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September 30, 2022

New unpatched zero-day Microsoft Exchange vulnerability under ‘active exploitation’

A pair of zero-day exploits can give hackers access to on-site Exchange servers. Microsoft is working on a patch.

By Ryan Morrison

New zero-day vulnerabilities in fully patched Microsoft Exchange servers are under active exploitation according to Vietnam-based cybersecurity company GTSC. They were discovered in August and allow for remote code execution on affected systems. Researchers suspect that Chinese hackers are responsible for the exploit.

Microsoft says it is working quickly to fix the two zero-day exploits in Exchange Server (Photo: monticello/Shutterstock)
Microsoft says it is working quickly to fix the two zero-day exploits in Exchange Server. (Photo by monticello/Shutterstock)

Known as CVE-2022-41040 and CVE-2022-41082, the pair of vulnerabilities are being actively exploited in real-world attacks that researchers say could give the hacker foothold in the victim’s system by dropping web shells and using them to carry out movements across a compromised network.

In a blog post on the exploits, Microsoft says it is actively investigating and says it is only aware of “limited targeted attacks” using them to get into users’ systems and that verified user credentials are required by the hacker to use the exploits.

It was first spotted by a team from GTSC during a routine security monitoring and incident response exercise for a client last month. They noticed a number of obfuscated webshells in Exchange servers that were similar to a ProxyShell exploit that had been patched a year earlier.

“Using the user-agent, we detected that the attacker uses Antsword, an active Chinese-based open source cross-platform website administration tool that supports web shell management,” researchers said in a blog post on the discovery.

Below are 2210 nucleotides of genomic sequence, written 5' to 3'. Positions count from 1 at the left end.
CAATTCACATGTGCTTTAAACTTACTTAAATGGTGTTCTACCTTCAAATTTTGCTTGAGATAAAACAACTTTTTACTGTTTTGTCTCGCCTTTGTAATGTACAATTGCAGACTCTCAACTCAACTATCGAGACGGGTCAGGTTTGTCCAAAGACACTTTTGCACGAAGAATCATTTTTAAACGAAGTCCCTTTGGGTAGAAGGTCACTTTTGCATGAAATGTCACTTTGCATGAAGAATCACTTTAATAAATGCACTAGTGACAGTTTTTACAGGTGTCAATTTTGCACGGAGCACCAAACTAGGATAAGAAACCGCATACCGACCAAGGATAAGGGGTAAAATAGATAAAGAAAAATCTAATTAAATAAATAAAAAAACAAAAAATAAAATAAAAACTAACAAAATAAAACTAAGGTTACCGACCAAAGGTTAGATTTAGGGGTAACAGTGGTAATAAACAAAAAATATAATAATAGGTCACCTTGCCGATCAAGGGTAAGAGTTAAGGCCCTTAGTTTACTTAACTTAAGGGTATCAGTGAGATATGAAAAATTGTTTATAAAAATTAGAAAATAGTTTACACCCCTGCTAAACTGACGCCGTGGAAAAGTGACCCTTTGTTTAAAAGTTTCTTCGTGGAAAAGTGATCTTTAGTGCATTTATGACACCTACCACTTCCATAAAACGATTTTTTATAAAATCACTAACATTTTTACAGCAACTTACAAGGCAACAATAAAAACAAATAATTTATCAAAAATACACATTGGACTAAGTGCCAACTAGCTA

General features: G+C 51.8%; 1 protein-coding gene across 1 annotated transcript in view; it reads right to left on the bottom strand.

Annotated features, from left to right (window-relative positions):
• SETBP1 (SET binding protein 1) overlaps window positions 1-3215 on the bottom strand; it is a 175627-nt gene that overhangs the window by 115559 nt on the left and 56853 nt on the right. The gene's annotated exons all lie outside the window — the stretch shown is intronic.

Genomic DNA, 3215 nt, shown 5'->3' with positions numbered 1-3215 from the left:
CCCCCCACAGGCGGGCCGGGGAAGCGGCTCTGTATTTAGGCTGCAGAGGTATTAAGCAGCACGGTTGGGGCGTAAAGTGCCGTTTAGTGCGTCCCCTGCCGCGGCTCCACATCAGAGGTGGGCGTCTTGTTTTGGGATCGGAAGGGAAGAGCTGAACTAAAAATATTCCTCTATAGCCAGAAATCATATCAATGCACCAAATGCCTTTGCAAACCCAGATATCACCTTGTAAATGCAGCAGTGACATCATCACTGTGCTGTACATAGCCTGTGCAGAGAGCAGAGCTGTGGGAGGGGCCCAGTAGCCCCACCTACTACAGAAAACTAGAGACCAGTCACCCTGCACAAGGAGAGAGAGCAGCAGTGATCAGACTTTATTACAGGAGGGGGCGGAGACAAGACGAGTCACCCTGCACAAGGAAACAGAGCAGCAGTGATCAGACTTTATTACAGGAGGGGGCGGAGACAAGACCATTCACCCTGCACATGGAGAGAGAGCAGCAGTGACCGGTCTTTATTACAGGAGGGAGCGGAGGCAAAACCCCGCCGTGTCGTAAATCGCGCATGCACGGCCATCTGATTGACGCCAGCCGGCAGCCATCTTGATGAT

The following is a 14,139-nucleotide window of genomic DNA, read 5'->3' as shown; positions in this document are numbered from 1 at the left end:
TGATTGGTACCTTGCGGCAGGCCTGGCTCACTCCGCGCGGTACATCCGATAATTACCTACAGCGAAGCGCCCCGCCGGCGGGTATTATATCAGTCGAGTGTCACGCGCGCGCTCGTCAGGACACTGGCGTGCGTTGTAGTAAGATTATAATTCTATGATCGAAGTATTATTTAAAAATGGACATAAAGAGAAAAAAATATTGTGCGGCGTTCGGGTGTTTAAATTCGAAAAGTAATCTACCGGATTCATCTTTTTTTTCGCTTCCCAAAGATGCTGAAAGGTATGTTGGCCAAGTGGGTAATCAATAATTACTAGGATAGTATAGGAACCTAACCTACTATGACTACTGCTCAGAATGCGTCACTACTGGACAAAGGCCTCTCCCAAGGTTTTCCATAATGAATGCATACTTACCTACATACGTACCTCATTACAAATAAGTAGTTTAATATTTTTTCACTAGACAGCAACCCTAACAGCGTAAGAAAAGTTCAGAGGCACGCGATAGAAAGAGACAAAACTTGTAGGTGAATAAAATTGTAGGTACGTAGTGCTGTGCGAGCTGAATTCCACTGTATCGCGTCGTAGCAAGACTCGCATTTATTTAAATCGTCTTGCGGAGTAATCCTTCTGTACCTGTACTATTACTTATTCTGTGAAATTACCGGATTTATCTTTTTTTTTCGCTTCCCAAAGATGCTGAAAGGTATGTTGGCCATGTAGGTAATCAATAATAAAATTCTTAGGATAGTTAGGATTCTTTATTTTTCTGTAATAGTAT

Chinese hackers behind Exchange vulnerability?

The group believes it is likely a Chinese hacking group is involved in running this zero-day exploit as the webshells were encoded in simplified Chinese and among those attacks was the China chopper web shell. This is a lightweight backdoor that gives a hacker persistent remote access to a device to give them more time to continue exploring and exploiting the system.

The China chopper web shell has previously been deployed by Hafnium, a Chinese state-sponsored hacking group, that actively used it to exploit the ProxyShell vulnerabilities last year before Microsoft issued a patch.

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As well as dropping webshells in IIS, GTSC found these zero-day exploits were allowing for the injection of malicious DLLs into memory that would then drop and execute additional payloads on the server by making use of the WMI command-line tool.

They believe multiple organisations have been hit by active campaigns utilising these exploits but didn’t go into any more detail on how they’re being used or against which companies as it is still an active flaw.

Meet ProxyNotShell

Dubbed ‘ProxyNotShell’ by cybersecurity expert Kevin Beaumont, the new exploits follow the same path as ProxyShell but with added authentication. Writing on his Medium blog, Beaumont said organisations not running Exchange on site and which don’t have the web app facing the internet won’t be impacted by the exploit.

Microsoft says CVE-2022-41040 can enable an authenticated attacker to trigger the second exploit, CVE-2022-41082 that impacts the PowerShell handler, although no specific details have been released as it is an active exploit.  

“We are working on an accelerated timeline to release a fix,” Microsoft said in a blog post, issuing mitigation measures that can help organisations protect themselves from attack, adding that “Microsoft Exchange Online has detections and mitigation in place to protect customers. Microsoft is also monitoring these already deployed detections for malicious activity and will take necessary response actions to protect customers.”

Exchange Online users aren’t impacted but those running Exchange on site need to review settings and apply a URL rewrite that blocks exposed remote PowerShell ports. “The current mitigation is to add a blocking rule in “IIS Manager -> Default Web Site -> Autodiscover -> URL Rewrite -> Actions” to block the known attack patterns,” Microsoft says.

It adds: “Authenticated attackers who can access PowerShell Remoting on vulnerable Exchange systems will be able to trigger RCE using CVE-2022-41082. Blocking the ports used for Remote PowerShell can limit these attacks.” For HTTP block port 5985 and for HTTPS block 5986.

Read more: SessionManager malware targets Microsoft Exchange servers

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